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Muay Thai is often referred to as Thai Boxing or ‘The Art of Eight Limbs’. It's a form of close combat in which your body becomes your weapon and is Thailand’s national sport and cultural martial art. Muay Thai combines stand-up striking techniques with clinching movements and is a discipline of both the body and mind.


The term Muay Thai originates from Sanskrit, and ‘The Art of Eight Limbs’ stems from the eight points of contact the body uses to mimic war weapons. The legs and knees function like an axe, the hands like swords, and shins and forearms become your shield.

The first Thai army was created in Sukhothai, and history points to many wars between tribes and kingdoms which spawned a need to defend its capital, Siam. The Siamese army was developed in order to protect the government and inhabitants within Siam, and they were taught traditional fighting with weapons, as well as how to use their body as a weapon in close-combat. These skills eventually evolved into what we now know as Muay Thai and Krabi Krabong. Muay Thai grew in popularity and soon became a requirement of the upper classes and royals.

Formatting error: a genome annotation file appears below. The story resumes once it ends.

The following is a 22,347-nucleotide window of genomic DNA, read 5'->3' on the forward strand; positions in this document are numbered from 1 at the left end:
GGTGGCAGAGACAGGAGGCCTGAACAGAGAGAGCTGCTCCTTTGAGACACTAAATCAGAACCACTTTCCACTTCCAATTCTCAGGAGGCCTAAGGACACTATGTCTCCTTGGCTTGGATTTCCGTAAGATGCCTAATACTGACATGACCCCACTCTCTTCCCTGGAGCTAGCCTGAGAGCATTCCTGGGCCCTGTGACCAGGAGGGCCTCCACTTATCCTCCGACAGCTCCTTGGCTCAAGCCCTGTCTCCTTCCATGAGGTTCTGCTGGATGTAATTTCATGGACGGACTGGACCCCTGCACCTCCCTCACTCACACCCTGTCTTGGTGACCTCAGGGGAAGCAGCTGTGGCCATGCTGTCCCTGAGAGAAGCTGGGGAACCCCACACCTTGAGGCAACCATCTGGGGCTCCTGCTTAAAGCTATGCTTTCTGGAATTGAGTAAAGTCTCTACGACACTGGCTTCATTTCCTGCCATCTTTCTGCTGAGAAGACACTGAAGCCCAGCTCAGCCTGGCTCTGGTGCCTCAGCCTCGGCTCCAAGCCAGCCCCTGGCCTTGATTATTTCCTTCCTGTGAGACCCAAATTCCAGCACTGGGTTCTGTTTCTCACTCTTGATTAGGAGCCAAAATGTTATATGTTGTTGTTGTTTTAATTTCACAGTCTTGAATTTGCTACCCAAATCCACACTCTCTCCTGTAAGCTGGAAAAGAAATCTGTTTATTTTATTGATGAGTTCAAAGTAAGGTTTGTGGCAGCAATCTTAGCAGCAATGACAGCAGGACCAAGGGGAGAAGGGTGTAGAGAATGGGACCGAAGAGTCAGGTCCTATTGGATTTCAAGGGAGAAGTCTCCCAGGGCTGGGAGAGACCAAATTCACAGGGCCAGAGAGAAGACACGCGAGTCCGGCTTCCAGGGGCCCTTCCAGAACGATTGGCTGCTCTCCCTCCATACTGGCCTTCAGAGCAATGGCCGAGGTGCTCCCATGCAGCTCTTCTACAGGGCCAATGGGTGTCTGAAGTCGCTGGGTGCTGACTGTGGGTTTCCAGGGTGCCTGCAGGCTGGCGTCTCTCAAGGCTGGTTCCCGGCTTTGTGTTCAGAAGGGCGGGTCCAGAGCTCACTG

Muay Thai Now

Centuries later, Muay Thai is now widespread, and the professional league is governed by The Professional Boxing Association of Thailand sanctioned by The Sport Authority of Thailand and World Muaythai Federation overseas.

The focus of the sport is to utilise kicks, punches, elbows and knee strikes in order to handicap your opponent.

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